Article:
Ernest Ellis, who oversees law enforcement at USC, said a classroom could be transformed into a virtual shooting gallery if an assailant opened fire and several students reached for their own weapons. “How accurate would their shots be in that case, and would we have even more victims?”

Robert Butler, vice president of Lexington-based GrassRoots Gun Rights, also testified Wednesday. He said concealed weapons permit holders are the good guys and that the mere possibility that they could be sitting in classrooms and walking across campuses is enough to deter most would-be murderers. “If we truly loved our children, we would not create safe havens for the killers of our children,” Butler said.

Butler said law-abiding gun owners have helped stop or minimize violence in at least three school-related incidents over the years.

Nolan, who practices marksmanship in simulated “real-world” environments and teaches training courses for people applying for concealed weapons permits, said most permit holders are not casual gun owners. They practice and have accepted a responsibility.

“When you decide to carry a weapon, you have to ask yourself, ‘Am I prepared to use it?’ ”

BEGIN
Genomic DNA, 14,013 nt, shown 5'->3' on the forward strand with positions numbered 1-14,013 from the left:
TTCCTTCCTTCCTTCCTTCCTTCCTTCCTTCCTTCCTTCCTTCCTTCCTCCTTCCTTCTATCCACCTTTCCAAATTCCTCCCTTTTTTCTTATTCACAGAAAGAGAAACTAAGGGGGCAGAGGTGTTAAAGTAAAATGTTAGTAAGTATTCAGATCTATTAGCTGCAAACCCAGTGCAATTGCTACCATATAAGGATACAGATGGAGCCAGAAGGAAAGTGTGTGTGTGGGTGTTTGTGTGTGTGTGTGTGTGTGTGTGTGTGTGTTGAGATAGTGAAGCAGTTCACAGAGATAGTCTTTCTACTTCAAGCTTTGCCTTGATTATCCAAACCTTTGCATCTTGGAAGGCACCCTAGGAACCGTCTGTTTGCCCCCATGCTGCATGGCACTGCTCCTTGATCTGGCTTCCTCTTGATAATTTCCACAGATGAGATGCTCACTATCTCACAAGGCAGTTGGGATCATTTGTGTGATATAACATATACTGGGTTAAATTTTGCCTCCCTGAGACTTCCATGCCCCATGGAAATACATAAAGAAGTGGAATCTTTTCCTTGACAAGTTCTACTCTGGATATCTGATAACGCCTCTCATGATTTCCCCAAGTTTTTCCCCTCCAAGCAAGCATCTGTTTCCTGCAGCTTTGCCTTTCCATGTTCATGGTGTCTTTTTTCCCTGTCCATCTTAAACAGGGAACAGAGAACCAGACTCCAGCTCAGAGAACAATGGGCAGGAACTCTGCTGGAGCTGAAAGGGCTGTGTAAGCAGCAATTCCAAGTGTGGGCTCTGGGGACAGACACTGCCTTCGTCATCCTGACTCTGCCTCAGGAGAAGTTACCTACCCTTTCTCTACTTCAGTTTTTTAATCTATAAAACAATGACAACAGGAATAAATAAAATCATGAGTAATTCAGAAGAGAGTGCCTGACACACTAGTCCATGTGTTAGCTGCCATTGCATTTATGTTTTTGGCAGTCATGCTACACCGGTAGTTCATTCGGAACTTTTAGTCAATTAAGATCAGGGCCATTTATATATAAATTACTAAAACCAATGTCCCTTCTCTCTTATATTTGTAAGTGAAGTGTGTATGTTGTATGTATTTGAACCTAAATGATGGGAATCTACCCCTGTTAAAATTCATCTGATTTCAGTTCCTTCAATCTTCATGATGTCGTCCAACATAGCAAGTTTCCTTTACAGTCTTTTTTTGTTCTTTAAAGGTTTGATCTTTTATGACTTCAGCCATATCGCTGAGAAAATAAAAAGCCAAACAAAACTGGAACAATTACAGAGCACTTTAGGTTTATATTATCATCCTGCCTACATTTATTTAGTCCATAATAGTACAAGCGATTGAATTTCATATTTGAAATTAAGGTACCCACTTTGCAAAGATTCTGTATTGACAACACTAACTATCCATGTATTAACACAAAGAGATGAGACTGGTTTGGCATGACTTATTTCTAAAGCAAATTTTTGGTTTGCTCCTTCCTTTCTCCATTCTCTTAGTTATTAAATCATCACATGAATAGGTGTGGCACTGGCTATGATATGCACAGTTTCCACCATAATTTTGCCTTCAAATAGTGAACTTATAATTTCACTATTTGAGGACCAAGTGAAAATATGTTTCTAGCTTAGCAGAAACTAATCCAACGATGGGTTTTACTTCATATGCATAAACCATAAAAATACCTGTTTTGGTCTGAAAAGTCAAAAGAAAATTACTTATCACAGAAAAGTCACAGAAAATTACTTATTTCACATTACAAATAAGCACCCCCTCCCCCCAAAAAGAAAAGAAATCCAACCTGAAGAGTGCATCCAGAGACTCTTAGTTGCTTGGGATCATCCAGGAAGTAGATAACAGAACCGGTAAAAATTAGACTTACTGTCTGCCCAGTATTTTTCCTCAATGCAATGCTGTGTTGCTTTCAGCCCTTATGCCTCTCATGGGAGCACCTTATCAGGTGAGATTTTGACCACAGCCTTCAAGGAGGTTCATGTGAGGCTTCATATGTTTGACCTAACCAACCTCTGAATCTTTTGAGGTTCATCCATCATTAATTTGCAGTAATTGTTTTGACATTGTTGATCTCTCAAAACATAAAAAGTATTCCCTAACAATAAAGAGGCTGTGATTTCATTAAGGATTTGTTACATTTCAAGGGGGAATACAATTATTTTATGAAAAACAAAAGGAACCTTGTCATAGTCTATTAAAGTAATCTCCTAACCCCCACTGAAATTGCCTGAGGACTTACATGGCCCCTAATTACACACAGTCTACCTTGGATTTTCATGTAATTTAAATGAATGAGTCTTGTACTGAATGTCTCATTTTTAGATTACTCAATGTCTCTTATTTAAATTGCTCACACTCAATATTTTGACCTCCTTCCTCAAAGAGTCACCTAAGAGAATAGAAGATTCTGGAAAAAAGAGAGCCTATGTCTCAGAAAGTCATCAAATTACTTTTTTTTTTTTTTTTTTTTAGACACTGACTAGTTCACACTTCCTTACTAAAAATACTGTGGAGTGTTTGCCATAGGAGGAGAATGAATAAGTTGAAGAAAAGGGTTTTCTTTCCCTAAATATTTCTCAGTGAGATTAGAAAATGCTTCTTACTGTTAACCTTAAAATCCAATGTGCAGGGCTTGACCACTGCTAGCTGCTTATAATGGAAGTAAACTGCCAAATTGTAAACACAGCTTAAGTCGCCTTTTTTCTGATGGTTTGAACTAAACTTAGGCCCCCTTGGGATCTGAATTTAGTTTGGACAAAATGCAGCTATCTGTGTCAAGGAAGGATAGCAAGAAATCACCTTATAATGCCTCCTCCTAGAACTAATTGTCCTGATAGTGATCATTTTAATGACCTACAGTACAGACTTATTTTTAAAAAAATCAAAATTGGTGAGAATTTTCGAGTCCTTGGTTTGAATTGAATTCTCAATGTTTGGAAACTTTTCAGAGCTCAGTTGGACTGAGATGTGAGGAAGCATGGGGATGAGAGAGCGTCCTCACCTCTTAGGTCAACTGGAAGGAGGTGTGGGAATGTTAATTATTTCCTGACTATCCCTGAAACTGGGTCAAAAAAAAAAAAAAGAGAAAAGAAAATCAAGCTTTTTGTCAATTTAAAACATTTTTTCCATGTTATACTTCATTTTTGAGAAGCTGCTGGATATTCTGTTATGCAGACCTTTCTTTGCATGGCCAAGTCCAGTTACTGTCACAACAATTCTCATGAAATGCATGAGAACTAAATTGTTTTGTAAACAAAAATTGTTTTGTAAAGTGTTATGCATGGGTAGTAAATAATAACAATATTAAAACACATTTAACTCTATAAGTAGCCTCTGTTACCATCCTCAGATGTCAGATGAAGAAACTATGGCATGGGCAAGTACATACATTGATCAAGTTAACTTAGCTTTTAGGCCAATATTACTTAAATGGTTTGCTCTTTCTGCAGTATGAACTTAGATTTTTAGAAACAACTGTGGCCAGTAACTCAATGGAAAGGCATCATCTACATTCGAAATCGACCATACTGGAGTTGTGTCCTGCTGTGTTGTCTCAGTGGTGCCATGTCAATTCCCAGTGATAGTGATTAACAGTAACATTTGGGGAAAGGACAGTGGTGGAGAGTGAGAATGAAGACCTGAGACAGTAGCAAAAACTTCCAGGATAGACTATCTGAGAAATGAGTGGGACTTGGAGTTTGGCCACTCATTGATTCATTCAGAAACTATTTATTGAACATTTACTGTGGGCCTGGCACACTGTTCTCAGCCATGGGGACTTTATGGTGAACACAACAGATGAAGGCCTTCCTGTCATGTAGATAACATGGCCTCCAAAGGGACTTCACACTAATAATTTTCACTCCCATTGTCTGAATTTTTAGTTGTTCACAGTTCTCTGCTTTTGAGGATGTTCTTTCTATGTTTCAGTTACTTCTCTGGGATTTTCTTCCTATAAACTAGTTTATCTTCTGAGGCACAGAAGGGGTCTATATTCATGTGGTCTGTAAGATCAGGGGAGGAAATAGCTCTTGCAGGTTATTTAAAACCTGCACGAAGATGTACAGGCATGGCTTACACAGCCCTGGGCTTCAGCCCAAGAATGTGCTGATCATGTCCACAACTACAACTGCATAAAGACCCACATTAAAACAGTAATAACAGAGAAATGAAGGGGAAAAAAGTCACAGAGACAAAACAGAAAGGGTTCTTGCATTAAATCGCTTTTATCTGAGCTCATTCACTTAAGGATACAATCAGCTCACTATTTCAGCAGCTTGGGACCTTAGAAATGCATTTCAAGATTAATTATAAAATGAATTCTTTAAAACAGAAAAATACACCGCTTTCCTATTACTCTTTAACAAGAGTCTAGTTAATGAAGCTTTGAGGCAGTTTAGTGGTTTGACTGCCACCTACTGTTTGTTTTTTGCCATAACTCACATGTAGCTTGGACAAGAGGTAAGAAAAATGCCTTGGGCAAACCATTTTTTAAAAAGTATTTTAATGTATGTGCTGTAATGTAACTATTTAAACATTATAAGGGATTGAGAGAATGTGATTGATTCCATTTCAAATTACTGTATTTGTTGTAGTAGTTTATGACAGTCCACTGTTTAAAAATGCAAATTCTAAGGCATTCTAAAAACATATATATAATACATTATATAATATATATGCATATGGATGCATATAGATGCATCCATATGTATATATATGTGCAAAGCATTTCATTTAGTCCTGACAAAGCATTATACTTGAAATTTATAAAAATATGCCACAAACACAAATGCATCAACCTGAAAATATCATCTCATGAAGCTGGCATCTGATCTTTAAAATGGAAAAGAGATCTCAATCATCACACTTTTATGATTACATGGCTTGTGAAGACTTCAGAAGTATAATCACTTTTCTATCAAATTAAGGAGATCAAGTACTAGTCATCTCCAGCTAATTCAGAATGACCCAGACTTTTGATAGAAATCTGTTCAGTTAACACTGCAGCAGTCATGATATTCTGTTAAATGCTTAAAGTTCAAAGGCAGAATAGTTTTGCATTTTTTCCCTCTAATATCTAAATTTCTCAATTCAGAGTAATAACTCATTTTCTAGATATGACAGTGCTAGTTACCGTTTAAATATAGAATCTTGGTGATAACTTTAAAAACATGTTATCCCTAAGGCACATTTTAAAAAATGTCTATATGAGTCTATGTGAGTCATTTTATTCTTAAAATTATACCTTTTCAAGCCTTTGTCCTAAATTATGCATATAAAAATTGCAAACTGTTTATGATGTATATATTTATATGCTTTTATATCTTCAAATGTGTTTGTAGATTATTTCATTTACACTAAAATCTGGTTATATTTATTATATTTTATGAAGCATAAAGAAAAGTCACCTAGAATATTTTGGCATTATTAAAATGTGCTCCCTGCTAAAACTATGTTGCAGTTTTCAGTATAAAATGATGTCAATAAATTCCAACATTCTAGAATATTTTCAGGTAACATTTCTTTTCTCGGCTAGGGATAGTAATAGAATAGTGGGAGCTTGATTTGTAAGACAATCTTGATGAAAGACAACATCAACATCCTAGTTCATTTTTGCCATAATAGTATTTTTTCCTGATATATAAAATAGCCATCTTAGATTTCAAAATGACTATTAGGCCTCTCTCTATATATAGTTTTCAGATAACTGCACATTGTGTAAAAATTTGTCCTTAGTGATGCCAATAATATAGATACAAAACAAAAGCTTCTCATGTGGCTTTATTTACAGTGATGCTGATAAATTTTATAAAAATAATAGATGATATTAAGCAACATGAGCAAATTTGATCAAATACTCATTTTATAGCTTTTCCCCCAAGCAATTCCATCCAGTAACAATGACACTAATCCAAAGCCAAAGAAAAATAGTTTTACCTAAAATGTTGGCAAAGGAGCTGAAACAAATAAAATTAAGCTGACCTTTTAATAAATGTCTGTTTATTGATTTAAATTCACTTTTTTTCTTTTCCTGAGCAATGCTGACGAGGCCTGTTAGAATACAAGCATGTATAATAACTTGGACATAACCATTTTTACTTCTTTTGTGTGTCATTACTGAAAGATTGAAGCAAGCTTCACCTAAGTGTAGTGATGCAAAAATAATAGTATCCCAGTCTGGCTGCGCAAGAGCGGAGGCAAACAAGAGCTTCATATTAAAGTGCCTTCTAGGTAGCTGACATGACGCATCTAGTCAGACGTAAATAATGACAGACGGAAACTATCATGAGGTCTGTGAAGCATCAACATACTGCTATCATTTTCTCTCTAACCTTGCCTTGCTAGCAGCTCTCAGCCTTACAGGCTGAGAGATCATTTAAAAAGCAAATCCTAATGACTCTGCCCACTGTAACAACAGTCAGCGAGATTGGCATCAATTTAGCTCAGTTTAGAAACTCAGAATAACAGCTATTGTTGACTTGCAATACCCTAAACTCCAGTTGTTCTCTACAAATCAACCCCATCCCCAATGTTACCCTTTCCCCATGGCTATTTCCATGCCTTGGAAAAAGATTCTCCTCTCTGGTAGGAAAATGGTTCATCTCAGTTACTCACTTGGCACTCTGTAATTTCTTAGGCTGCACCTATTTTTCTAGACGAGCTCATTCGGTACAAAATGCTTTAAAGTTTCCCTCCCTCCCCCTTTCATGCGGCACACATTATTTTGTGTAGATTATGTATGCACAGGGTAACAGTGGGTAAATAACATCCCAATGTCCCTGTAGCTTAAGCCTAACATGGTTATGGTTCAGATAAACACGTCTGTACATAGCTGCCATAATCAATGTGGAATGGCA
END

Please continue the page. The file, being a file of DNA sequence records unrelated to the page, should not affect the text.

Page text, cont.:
Reach Ron Menchaca at or 937-5724.

Perry: Banning pistols isn’t the answer

Governor says licensees should be free to take them anywhere for protection

AUSTIN — Gov. Rick Perry said Monday that Texans who are legally licensed should be able to carry their concealed handguns anywhere, including churches, bars, courthouses and college campuses.

“I think it makes sense for Texans to be able to protect themselves from deranged individuals, whether they’re in church, or whether on a college campus or wherever they are,” he said.

“The idea that you’re going to exempt them from a particular place is nonsense to me.”

Perry commented to reporters after he and U.S. Health and Human Services Secretary Michael Leavitt had met privately with educators, mental health experts and law enforcement officials to discuss the recent shootings at Virginia Tech University. Leavitt and other Cabinet officials are traveling around the country to discuss school and community safety practices in preparation for a report to President Bush.

The governor’s remarks aren’t likely to result in widespread changes in Texas gun laws, particularly this late in a legislative session that must adjourn by May 28.